We know that newly arrived migrants and refugees have historically had a higher unemployment rate than the general population – about 5.9 per cent compared with 4.7 per cent for the Australian-born population in 2019.
But we also know that over time migrants and refugees achieve higher workforce participation than the Australian average. Migrants who are citizens have an unemployment rate of just 3.3 per cent according to the Australian Bureau of Statistics.
And we know that migration has been a major driver of economic growth in Australia and could continue to be with a study by the Migration Council of Australia showing that if pre-COVOD immigration programs return after the crisis they could as add much as $1.6 trillion to Australia’s GDP by 2050.
That is why the nation’s COVID-19 economic recovery plan must be inclusive of those who are new to our shores.
Some practical measures around how to do that can be found in a report the recently published by the Victorian Parliament’s bipartisan Legislative Assembly Economy and Infrastructure Committee.
The committee recommends support for recently arrived refugee and migrant jobseekers to gain recognition of their overseas qualifications as well as English language programs that are tailored to the needs of newly arrived people.
My own organisation has been delivering a commonwealth Department of Social Services-funded program called the Career Pathways Pilot which has had great success at supporting migrants and refugees have their overseas qualifications recognised and resume their professional careers.
Also among the recommendations are: an expansion of training opportunities; the co-design and co-development of employment programs with employers and jobseekers, and; a whole‑of‑government approach to address structural barriers to employment such as public transport shortfalls, poor digital connectivity and access to training and work opportunities.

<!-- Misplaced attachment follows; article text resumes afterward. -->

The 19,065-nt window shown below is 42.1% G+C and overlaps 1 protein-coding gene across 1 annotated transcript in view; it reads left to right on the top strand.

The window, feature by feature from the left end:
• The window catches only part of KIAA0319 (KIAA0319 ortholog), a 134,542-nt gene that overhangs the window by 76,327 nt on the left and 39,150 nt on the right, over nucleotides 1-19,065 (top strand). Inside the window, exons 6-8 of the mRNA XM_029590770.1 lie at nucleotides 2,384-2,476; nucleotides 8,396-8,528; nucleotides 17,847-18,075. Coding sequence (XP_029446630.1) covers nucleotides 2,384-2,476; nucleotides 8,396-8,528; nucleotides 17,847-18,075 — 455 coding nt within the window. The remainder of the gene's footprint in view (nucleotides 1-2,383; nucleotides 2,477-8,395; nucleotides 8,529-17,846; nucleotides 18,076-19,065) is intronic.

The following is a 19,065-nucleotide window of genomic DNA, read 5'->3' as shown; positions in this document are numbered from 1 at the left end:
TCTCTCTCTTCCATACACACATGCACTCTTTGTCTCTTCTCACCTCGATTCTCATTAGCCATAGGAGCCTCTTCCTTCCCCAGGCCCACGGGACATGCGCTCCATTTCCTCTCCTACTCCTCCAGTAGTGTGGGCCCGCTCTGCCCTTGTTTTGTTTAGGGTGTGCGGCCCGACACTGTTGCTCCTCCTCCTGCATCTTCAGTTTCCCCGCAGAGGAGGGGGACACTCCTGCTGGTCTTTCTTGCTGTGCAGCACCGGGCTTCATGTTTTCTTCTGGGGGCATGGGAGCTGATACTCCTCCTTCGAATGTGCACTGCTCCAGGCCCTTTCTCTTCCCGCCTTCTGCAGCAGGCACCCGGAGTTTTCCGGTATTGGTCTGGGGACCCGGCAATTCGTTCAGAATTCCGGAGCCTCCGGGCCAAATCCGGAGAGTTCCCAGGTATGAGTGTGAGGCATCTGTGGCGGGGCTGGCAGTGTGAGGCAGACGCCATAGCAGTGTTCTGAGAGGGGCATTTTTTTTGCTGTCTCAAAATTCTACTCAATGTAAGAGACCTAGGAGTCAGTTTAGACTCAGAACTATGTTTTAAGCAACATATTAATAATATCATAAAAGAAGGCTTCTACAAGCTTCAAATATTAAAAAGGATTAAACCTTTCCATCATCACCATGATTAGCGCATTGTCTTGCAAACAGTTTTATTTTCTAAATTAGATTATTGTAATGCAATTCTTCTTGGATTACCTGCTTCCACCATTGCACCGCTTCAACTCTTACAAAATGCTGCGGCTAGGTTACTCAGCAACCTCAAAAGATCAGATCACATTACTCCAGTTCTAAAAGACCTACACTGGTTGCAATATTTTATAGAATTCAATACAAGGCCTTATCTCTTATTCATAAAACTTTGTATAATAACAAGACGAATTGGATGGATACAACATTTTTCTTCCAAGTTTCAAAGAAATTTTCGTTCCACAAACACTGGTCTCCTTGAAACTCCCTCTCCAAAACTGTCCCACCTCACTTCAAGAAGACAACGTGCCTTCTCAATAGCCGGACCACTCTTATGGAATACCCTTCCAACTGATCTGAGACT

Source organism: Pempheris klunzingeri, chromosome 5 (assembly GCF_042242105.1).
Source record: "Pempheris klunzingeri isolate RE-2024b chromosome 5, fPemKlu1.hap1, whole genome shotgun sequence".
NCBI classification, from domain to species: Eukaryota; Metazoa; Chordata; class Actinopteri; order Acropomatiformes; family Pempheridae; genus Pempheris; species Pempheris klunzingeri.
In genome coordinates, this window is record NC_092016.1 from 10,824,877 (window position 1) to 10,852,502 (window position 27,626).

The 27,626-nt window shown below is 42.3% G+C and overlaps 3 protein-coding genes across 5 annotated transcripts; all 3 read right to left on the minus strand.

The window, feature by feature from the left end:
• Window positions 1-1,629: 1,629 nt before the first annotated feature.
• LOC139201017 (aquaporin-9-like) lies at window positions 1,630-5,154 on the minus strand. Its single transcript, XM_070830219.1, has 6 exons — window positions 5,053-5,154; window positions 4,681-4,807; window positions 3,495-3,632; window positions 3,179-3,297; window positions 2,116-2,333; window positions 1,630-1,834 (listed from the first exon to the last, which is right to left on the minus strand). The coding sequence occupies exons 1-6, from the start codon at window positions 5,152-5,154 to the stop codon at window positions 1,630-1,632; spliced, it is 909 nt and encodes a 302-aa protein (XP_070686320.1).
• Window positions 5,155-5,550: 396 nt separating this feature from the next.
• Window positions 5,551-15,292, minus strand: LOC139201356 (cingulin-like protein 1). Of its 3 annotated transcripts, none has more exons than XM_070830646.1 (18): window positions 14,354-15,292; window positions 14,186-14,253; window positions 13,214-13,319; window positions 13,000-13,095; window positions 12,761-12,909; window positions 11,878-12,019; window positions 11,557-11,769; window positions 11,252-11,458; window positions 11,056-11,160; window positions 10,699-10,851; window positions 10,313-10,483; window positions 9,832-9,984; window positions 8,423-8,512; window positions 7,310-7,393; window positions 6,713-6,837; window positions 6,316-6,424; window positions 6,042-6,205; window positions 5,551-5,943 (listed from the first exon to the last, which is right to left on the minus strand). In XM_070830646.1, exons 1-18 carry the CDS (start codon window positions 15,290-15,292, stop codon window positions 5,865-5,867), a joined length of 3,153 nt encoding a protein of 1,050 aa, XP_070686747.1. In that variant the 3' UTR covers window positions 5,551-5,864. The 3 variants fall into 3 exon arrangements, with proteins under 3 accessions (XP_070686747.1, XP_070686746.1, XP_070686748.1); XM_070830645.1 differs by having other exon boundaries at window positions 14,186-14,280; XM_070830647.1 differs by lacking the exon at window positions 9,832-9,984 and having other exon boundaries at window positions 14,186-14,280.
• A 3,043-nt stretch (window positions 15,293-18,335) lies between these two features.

The report also recommends that governments ensure outcomes‑based funding models for employment services do not discourage providers from working with these harder‑to‑place individual jobseekers.
Another way of ensuring migrants and refugees are included in our economic recovery could be through regional settlement initiatives.
We have seen some spectacular success stories where struggling regional communities in need of a boost in terms of both population and skills have welcomed migrants and refugees into their towns and cities.
In places like Nhill, in western Victoria, Katanning, in WA, Toowoomba, in Queensland and Murray Bridge, in South Australia, injections of migrant workers have breathed new economic and cultural life into communities.
Indeed, an economic study of the settlement of Burmese Karen refugees at Nhill found that the initiative had added $105 million dollars to the local economy as well as 156 jobs.
To their credit, both Prime Minister Scott Morrison and Victorian Premier Daniel Andrews have said that during this pandemic, and the economic crisis it has spawned, no one should be left behind.
So, as we move to recover from the crisis and rebuild our economy and restore our social networks and infrastructure we should ensure that everyone, including the most vulnerable among us, is on board.